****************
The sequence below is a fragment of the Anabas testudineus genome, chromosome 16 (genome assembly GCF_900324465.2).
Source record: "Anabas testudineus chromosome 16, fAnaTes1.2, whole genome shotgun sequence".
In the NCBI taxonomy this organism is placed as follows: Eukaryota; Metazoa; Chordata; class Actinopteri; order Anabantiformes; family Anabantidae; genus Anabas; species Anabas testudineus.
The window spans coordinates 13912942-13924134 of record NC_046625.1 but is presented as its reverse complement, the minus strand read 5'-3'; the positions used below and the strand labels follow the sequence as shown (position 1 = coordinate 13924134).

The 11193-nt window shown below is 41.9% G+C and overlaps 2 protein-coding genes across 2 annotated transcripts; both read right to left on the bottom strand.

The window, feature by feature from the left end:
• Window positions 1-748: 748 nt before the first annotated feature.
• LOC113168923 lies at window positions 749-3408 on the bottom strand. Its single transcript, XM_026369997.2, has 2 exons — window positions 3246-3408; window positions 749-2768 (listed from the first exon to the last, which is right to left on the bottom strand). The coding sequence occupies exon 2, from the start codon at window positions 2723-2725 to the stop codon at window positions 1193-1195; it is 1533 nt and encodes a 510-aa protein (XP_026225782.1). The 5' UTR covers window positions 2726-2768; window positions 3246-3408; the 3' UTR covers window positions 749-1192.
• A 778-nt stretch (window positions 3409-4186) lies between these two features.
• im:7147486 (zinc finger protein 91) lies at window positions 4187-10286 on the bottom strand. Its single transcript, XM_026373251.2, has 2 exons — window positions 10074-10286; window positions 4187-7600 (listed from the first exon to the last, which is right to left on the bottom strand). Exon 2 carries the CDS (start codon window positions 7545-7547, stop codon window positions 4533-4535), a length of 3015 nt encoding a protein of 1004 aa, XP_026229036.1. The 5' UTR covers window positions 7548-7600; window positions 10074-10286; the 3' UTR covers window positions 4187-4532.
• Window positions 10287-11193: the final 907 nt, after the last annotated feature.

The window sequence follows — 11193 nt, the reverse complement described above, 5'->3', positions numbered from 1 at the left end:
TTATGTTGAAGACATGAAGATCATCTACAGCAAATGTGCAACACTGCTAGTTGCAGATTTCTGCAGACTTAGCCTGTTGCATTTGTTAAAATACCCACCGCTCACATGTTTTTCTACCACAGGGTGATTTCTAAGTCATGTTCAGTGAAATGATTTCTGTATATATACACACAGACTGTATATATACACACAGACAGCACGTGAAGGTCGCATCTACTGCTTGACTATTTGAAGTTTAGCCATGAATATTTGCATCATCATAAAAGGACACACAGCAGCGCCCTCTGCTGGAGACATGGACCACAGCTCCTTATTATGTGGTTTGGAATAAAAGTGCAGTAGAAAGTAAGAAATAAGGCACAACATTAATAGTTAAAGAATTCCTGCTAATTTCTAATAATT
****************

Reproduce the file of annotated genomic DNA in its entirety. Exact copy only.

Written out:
The sequence below is a fragment of the Anabas testudineus genome, chromosome 16 (genome assembly GCF_900324465.2).
Source record: "Anabas testudineus chromosome 16, fAnaTes1.2, whole genome shotgun sequence".
In the NCBI taxonomy this organism is placed as follows: Eukaryota; Metazoa; Chordata; class Actinopteri; order Anabantiformes; family Anabantidae; genus Anabas; species Anabas testudineus.
The window spans coordinates 13912942-13924134 of record NC_046625.1 but is presented as its reverse complement, the minus strand read 5'-3'; the positions used below and the strand labels follow the sequence as shown (position 1 = coordinate 13924134).

The 11193-nt window shown below is 41.9% G+C and overlaps 2 protein-coding genes across 2 annotated transcripts; both read right to left on the bottom strand.

The window, feature by feature from the left end:
• Window positions 1-748: 748 nt before the first annotated feature.
• LOC113168923 lies at window positions 749-3408 on the bottom strand. Its single transcript, XM_026369997.2, has 2 exons — window positions 3246-3408; window positions 749-2768 (listed from the first exon to the last, which is right to left on the bottom strand). The coding sequence occupies exon 2, from the start codon at window positions 2723-2725 to the stop codon at window positions 1193-1195; it is 1533 nt and encodes a 510-aa protein (XP_026225782.1). The 5' UTR covers window positions 2726-2768; window positions 3246-3408; the 3' UTR covers window positions 749-1192.
• A 778-nt stretch (window positions 3409-4186) lies between these two features.
• im:7147486 (zinc finger protein 91) lies at window positions 4187-10286 on the bottom strand. Its single transcript, XM_026373251.2, has 2 exons — window positions 10074-10286; window positions 4187-7600 (listed from the first exon to the last, which is right to left on the bottom strand). Exon 2 carries the CDS (start codon window positions 7545-7547, stop codon window positions 4533-4535), a length of 3015 nt encoding a protein of 1004 aa, XP_026229036.1. The 5' UTR covers window positions 7548-7600; window positions 10074-10286; the 3' UTR covers window positions 4187-4532.
• Window positions 10287-11193: the final 907 nt, after the last annotated feature.

The window sequence follows — 11193 nt, the reverse complement described above, 5'->3', positions numbered from 1 at the left end:
TTATGTTGAAGACATGAAGATCATCTACAGCAAATGTGCAACACTGCTAGTTGCAGATTTCTGCAGACTTAGCCTGTTGCATTTGTTAAAATACCCACCGCTCACATGTTTTTCTACCACAGGGTGATTTCTAAGTCATGTTCAGTGAAATGATTTCTGTATATATACACACAGACTGTATATATACACACAGACAGCACGTGAAGGTCGCATCTACTGCTTGACTATTTGAAGTTTAGCCATGAATATTTGCATCATCATAAAAGGACACACAGCAGCGCCCTCTGCTGGAGACATGGACCACAGCTCCTTATTATGTGGTTTGGAATAAAAGTGCAGTAGAAAGTAAGAAATAAGGCACAACATTAATAGTTAAAGAATTCCTGCTAATTTCTAATAATT